Tenants must be careful when considering the variation of certain terms within their existing leases. A variation to increase the extent of the tenant's demise and a variation of the length of the term of the lease may, in certain circumstances, constitute a deemed surrender of the original lease and a grant of a new lease on the varied terms. The intention of the parties is not relevant and an unintended surrender and regrant cannot be undone because the parties did not intend the result.
An unintended surrender and regrant can have a number of unwelcome consequences for a tenant. For example, a tenant may be obliged to pay additional stamp duty land tax (SDLT), although it may be possible to make a claim for SDLT overlap relief. The regranted lease would have to be registered at the Land Registry as a new lease with a new title number, rather than being noted as a variation on the existing title. Failure to do so could render the lease void. This can cause further issues for a tenant. If the old lease is charged, the lender's security will fall away on the accidental regrant.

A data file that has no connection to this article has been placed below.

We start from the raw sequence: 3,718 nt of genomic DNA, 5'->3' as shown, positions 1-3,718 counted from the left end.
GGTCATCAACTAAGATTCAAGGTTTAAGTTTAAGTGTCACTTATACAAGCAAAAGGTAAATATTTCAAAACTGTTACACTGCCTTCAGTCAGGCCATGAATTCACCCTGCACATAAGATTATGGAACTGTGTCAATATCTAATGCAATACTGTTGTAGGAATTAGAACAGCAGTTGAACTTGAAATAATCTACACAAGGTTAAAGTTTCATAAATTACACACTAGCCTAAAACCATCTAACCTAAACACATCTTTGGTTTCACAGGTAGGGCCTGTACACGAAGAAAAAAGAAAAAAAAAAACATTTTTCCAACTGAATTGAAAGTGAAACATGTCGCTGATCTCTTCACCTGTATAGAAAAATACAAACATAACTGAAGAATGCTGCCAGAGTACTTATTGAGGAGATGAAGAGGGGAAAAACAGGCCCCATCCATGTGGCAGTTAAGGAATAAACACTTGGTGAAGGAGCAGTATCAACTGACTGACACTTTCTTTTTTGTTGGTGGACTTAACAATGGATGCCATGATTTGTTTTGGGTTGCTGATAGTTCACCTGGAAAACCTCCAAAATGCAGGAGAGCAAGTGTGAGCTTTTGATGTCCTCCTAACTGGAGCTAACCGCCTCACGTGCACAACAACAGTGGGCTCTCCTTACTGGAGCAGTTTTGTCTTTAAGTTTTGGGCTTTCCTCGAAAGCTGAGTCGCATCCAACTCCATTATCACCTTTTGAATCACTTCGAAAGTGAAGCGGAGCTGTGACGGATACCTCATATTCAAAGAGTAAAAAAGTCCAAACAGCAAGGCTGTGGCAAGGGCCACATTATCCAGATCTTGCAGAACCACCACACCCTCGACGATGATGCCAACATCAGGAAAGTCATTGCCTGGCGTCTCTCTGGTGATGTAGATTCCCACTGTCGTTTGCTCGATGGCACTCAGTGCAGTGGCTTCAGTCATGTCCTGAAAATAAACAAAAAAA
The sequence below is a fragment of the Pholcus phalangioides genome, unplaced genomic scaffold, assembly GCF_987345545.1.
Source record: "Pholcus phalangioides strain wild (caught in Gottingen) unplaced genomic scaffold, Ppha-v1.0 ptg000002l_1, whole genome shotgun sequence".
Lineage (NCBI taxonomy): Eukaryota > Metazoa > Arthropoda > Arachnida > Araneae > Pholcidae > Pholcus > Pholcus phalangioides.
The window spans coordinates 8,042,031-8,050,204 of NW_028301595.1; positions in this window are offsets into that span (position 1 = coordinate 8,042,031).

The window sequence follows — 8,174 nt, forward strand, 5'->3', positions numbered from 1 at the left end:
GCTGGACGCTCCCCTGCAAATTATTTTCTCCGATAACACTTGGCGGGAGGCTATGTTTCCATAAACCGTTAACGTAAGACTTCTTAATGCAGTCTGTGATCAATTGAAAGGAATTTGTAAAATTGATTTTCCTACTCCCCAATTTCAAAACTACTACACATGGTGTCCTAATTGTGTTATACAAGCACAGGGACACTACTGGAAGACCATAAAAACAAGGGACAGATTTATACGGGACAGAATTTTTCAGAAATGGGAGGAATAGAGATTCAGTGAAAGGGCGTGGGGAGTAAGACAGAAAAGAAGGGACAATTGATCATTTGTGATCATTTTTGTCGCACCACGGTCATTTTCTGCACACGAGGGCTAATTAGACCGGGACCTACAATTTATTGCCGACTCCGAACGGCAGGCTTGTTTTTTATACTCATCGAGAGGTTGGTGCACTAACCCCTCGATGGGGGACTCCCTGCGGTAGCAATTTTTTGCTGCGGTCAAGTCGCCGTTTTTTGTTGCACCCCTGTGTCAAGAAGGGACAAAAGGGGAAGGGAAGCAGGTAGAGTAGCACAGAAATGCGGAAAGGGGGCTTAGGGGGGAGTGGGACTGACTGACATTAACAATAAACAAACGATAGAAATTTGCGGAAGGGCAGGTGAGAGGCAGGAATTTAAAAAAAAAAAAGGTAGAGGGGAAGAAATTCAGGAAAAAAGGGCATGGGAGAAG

There are ways to prevent an unintended surrender and re-grant. Where the tenant seeks to extend the term, the use of a reversionary lease should be considered. A supplemental lease may be used where the variation is to the tenant's demise.
It is therefore critical that a surrender and regrant is identified in advance so that tenants can ensure their interests are protected.